Getting Started With Plug'n'Play
If you use
create-react-app, #5136 (released with the 2.0) implements a
--use-pnpoption that allows you to easily create a new project using PnP! In this case, just use
create-react-app --use-pnptogether with Yarn 1.12, and you're good to go!
Plug'n'Play is a new initiative from Yarn that aims to remove the need for
node_modules. It's already available, and has proved being effective even on large-scale infrastructures. This document describes in a few steps how to quickly get started with it. Spoiler alert: it's quite easy
First, download a package manager that supports it. Yarn 1.12 already does, so that's what we're going to use! To install it, just follow the instructions on our website: https://yarnpkg.com/en/docs/install
If everything is ok, running
yarn --versionshould give you
v1.12.1or higher. If you don't get this result maybe a different Yarn binary is shadowing the one you've just installed - if that happens, just run
which yarnto figure out which binary is being used by your shell.
Once everything is done, choose one of your projects, and
cd into it.
Step 1: Enabling Plug'n'Play
This part is easy! Just run Yarn with the
--pnp flag to enable it:
It will alter your
package.json to include the
installConfig.pnp key, which will indicate to your package manager that you want to use Plug'n'Play if possible (if the package manager doesn't support it, it will just fallback to the regular type of installations - you just won't benefit from the extra safety and improved install time).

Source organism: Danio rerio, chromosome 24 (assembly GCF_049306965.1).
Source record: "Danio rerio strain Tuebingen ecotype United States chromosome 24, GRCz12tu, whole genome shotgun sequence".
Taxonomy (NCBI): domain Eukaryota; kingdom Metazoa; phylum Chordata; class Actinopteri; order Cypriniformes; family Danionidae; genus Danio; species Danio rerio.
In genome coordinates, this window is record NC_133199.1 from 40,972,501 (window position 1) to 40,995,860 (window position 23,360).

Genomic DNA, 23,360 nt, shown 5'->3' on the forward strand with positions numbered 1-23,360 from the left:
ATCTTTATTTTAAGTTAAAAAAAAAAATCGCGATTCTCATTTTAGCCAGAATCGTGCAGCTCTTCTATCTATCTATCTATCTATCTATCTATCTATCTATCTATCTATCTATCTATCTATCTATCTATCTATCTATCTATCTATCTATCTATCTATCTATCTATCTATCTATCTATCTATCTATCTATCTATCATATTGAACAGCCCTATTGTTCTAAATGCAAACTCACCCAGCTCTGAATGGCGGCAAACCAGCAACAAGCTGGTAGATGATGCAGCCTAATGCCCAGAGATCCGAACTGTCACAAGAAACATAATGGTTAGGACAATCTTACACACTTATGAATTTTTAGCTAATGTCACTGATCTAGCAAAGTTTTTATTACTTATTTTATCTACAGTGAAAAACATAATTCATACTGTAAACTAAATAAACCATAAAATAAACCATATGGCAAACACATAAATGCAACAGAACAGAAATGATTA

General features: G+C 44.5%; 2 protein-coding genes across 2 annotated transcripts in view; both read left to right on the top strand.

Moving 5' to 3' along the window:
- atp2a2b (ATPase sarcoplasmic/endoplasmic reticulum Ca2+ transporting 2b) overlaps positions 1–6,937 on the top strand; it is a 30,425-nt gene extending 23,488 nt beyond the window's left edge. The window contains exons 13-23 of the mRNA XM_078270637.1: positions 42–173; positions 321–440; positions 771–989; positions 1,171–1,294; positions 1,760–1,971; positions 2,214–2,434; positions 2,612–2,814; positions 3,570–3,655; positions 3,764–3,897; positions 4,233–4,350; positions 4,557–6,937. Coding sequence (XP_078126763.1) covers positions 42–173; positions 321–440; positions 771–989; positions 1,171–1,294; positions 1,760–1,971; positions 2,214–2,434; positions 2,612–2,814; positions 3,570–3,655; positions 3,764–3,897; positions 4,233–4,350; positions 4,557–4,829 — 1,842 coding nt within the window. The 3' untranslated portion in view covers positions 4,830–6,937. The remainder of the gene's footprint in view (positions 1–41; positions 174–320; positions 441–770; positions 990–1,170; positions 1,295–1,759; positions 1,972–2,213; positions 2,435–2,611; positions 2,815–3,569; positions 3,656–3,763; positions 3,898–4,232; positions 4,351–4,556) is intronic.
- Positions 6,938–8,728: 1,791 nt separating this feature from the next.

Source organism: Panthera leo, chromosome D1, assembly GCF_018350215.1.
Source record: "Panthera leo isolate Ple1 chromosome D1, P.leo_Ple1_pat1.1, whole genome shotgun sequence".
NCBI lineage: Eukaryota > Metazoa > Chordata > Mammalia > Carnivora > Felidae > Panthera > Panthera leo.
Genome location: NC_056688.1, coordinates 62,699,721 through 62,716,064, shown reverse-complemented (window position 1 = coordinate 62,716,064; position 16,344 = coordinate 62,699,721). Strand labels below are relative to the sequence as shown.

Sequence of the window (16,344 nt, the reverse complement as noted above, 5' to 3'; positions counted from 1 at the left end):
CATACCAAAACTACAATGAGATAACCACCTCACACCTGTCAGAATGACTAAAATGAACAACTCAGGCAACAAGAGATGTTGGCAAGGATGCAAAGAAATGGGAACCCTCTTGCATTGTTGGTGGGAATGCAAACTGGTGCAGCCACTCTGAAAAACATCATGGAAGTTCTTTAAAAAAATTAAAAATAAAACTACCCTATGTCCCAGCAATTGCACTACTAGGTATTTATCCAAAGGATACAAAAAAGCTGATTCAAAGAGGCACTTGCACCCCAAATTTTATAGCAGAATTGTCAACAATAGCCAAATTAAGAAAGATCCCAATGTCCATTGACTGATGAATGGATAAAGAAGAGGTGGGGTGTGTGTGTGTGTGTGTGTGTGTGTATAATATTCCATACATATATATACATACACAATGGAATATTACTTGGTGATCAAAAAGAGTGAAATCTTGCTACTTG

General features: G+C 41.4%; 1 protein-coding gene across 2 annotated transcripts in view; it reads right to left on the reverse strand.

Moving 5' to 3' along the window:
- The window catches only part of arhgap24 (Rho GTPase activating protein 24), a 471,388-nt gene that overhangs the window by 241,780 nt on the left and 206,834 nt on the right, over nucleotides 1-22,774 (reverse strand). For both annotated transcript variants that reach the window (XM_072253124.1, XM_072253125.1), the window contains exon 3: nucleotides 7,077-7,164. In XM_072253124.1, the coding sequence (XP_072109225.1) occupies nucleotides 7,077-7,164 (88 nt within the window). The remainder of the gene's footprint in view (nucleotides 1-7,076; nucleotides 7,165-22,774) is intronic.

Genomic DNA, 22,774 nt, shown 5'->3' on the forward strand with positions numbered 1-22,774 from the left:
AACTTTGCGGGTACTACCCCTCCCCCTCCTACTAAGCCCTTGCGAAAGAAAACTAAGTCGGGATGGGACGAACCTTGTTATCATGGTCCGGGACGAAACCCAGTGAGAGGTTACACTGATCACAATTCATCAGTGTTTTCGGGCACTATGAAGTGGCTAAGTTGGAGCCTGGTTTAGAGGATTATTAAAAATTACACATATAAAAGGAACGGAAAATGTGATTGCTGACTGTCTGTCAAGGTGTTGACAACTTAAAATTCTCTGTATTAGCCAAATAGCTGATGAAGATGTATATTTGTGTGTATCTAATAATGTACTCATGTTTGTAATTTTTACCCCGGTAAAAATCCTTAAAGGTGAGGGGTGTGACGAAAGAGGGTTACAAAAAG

And that's it! If everything goes well, you'll see that your
node_modules has disappeared (or that it doesn't seem to contain everything - some tools such as Babel still create some project-specific cache files there):
Step 2: Tooling compatibility
Some tools might require some help to figure out how to use Plug'n'Play. This isn't relevant in most cases because the only packages needing to do this are those that heavily rely on dynamic loading - frontend dependencies typically don't, and as such don't really have this issue. So, what are the packages that need this little outside help?
- Webpack: Just use the plugin pnp-webpack-plugin, and everything will work out of the box
- Rollup: Same as webpack, the rollup-plugin-pnp-resolve plugin transparently adds support PnP
- Jest: Just like the two others, jest-pnp-resolve is the best way to add PnP support
- Typescript: TypeScript is supported if you use Webpack and ts-loader 5.3! Just follow the doc
Note that all the plugins listed above will behave properly regardless of whether you actually use Plug'n'Play or not! Meaning that even if you aren't sure whether all your colleagues will use a package manager supporting Plug'n'Play, you can still rest assured that your project will work for everyone.
Step 3: Enjoy
Once your tools are configured, everything should work fine. If you hit any issue, feel free to open a thread on the Yarn repository, and we'll look into it